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Retired educator honored for his ‘Golden Deeds’

DAILY LEADER / JUSTIN VICORY / Retired school teacher and community volunteer Wayne McGee speaks from the podium after receiving the Exchange Club's highest honor, the "Book of Golden Deeds" award, Friday night.

DAILY LEADER / JUSTIN VICORY / Retired school teacher and community volunteer Wayne McGee speaks from the podium after receiving the Exchange Club’s highest honor, the “Book of Golden Deeds” award, Friday night.

“This year’s winner has always had a special interest as a volunteer in the community,” said the Exchange Club’s Rickey Lagrone in presenting the 2013 Book of Golden Deeds award to Wayne McGee Friday night.

Praising McGee for his “selfless deeds and service,” Lagrone conveyed the club’s highest award to the long-time educator and community servant at the 67th annual Golden Deeds Banquet held in the Thames Center at Copiah-Lincoln Community College.

A retired school teacher after 40 years of educational stewardship, McGee’s exceptional volunteerism and ongoing work as a community leader has never wavered, according to fellow Exchange Club members.

“Every year this award honors exceptional Christian service to the community. Serving and benefiting communities is one of our key staples, and Wayne exemplifies all of this,” Lagore said.

Throughout the years, McGee has shown a particular graciousness to elderly members of the community. As a hospice volunteer and hospital chaplain, McGee provides spiritual healing on a daily basis, said Lagore.

As part of his acceptance speech, McGee recited a passage from the Gospel of Matthew.

“For I was hungry and you gave me food, I was thirsty and you gave me drink, I was a stranger and you welcomed me, I was naked and you clothed me, I was sick and you visited me, I was in prison and you came to me. I say to you, as you do it to one of the least of these my brethren, you did it to me.”

McGee, a church member at Clear Branch Baptist Church, said this particular passage has motivated much of his charitable giving and volunteer spirit.

“These are words I think about all the time. I believe they are true. I want to do everything I can, my part, to abide by them,” McGee said.

Among the other honors bestowed to club members at the banquet included Attendance and Service awards presented by club member Mike Walley.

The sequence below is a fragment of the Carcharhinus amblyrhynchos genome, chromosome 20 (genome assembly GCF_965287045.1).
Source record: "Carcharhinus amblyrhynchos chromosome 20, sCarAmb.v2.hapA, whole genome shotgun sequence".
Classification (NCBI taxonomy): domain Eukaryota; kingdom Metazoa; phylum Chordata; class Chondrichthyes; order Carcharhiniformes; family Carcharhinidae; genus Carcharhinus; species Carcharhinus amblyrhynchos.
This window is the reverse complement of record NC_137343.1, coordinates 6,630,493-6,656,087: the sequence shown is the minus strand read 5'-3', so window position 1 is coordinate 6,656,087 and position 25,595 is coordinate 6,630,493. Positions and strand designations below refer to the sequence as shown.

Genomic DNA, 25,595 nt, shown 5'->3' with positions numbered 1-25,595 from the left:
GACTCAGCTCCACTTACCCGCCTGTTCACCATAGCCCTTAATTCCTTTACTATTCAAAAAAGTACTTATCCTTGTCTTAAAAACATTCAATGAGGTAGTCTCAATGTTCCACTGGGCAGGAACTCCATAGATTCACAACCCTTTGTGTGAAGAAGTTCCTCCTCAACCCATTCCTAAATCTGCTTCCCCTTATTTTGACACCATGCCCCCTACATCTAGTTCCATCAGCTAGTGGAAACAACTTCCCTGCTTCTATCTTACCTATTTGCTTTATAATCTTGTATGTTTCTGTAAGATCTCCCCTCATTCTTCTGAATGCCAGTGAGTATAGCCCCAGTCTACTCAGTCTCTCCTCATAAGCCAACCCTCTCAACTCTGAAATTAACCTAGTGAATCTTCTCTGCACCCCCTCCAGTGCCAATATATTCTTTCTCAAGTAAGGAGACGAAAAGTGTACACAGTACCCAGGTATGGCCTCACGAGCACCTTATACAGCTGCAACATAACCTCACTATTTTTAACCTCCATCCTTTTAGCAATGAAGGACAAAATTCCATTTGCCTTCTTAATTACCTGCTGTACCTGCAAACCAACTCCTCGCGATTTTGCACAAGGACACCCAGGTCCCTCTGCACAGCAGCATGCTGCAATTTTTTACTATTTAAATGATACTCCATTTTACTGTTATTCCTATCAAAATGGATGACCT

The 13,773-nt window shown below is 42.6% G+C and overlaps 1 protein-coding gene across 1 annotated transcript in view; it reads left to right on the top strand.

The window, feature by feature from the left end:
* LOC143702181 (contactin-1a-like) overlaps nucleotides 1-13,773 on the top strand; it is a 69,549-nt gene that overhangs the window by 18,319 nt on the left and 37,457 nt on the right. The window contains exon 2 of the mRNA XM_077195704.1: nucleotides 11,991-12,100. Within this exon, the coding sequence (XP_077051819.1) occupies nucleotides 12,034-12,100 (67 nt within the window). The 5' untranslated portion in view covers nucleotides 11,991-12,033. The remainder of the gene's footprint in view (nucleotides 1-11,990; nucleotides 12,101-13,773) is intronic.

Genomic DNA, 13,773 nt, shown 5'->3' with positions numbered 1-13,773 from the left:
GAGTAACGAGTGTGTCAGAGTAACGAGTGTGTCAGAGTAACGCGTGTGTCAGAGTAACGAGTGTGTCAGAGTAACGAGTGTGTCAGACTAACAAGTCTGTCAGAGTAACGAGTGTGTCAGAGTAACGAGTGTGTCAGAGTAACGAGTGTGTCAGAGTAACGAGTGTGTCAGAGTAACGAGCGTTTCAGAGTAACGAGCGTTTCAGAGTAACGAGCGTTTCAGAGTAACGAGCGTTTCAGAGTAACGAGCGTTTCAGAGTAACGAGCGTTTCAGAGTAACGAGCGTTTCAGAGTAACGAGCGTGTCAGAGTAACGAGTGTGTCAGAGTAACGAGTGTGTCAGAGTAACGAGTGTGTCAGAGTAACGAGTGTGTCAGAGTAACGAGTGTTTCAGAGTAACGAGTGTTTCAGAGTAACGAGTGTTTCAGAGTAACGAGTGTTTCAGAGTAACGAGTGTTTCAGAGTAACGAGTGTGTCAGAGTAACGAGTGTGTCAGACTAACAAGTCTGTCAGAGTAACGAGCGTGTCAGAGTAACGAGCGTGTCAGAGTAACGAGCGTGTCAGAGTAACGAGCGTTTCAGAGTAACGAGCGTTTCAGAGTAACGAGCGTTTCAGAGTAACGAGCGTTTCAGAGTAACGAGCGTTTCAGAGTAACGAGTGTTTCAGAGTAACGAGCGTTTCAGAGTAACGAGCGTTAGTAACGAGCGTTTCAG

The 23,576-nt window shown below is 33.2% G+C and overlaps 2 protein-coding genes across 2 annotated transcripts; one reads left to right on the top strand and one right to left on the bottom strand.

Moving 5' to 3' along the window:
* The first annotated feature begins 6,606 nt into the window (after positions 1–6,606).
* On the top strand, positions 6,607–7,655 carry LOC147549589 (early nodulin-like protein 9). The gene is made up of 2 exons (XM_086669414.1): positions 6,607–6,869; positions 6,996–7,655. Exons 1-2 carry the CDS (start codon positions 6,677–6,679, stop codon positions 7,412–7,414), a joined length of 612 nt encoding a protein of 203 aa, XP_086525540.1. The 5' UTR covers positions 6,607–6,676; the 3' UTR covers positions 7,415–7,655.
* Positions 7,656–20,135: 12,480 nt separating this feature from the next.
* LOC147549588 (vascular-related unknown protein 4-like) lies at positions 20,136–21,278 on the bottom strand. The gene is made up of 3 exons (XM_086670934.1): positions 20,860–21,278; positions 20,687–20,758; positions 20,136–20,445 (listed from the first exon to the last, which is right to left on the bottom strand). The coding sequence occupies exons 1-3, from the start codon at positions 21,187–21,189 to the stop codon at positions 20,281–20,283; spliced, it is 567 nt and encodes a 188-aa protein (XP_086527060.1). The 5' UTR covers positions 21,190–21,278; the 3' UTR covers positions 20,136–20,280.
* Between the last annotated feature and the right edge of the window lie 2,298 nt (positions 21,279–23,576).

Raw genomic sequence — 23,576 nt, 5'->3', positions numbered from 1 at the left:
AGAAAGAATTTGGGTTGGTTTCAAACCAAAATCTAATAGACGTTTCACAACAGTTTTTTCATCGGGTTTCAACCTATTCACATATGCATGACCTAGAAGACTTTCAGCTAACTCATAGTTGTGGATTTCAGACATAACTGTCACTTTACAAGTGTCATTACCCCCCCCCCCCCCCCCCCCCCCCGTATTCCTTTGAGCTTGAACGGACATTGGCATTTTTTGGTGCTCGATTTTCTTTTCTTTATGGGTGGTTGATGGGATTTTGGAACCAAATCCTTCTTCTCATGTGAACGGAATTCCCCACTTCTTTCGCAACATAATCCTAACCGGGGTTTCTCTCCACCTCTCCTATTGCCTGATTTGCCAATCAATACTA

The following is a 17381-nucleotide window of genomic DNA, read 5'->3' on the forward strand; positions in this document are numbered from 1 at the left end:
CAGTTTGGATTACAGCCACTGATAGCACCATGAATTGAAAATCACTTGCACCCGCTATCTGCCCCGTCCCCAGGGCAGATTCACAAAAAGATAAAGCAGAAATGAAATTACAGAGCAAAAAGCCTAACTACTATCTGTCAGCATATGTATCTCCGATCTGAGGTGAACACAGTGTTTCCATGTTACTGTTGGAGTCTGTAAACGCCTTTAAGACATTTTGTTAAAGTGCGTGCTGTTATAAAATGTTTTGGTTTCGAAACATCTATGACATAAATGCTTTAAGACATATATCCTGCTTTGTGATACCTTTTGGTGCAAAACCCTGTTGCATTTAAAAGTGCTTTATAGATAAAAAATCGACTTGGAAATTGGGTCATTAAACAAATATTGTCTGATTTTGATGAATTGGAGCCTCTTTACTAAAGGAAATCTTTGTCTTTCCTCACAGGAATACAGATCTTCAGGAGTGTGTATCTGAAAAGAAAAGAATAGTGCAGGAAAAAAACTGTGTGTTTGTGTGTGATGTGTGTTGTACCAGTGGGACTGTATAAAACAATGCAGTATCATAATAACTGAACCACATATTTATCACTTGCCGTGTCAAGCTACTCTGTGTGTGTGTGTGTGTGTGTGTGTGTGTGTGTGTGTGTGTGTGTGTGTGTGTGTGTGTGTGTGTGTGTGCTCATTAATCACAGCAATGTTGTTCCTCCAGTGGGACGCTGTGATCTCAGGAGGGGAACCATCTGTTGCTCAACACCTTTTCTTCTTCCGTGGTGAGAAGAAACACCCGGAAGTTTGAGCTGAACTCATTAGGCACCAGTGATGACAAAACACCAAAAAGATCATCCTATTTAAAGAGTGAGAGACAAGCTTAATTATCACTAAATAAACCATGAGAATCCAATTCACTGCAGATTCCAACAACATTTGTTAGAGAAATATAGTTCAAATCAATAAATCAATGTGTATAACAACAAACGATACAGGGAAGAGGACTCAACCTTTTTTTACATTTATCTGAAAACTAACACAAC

Frank Burns, who has been with the club for 65 years, is the longest serving Brookhaven Exchange Club member.

Herbert Moore and Wesley Kent each were honored for 45 years of service with the exchange club, respectively.

Danny Knight also received the honor of longtime service to the community with 35 years of dutiful service.

Dewayne Townsend and Bob Morris were honored for 20 years of service.

Jeremy Brown, club member and son of the president of the board of supervisors, Eddie Brown, received a top attendance award for a flawless 100 percent attendance record with the club.

Ironically, Burns, who was unable to make it to Friday’s banquet, was also honored for a 98 percent attendance record.

Stan Long presented the “John L. Leary” award to Bob Morris for “dedication, devotion and hard work.”

Operating since 1947, the Brookhaven Exchange Club has been instrumental in performing charitable work for the Brookhaven community.

In one way or another, club members have been part and parcel for events such as the Christmas parade, the Ole Brook and Exchange Club festivals, the construction and funding of playgrounds in the area, most notably Exchange Club park, school events and freedom shrines that honor local veterans.

According to many of the city and county officials that attended the banquet, the ceremony was a good-natured and joyous affair. Bill Hickman was the main presenter and part-time comedian for the night, using the recent frigid weather as a playful way to rib his fellow club members.

The Rev. Malcolm Massey delivered Friday night’s invocation, and Pete Szcsublewski delivered the Pledge of Allegiance.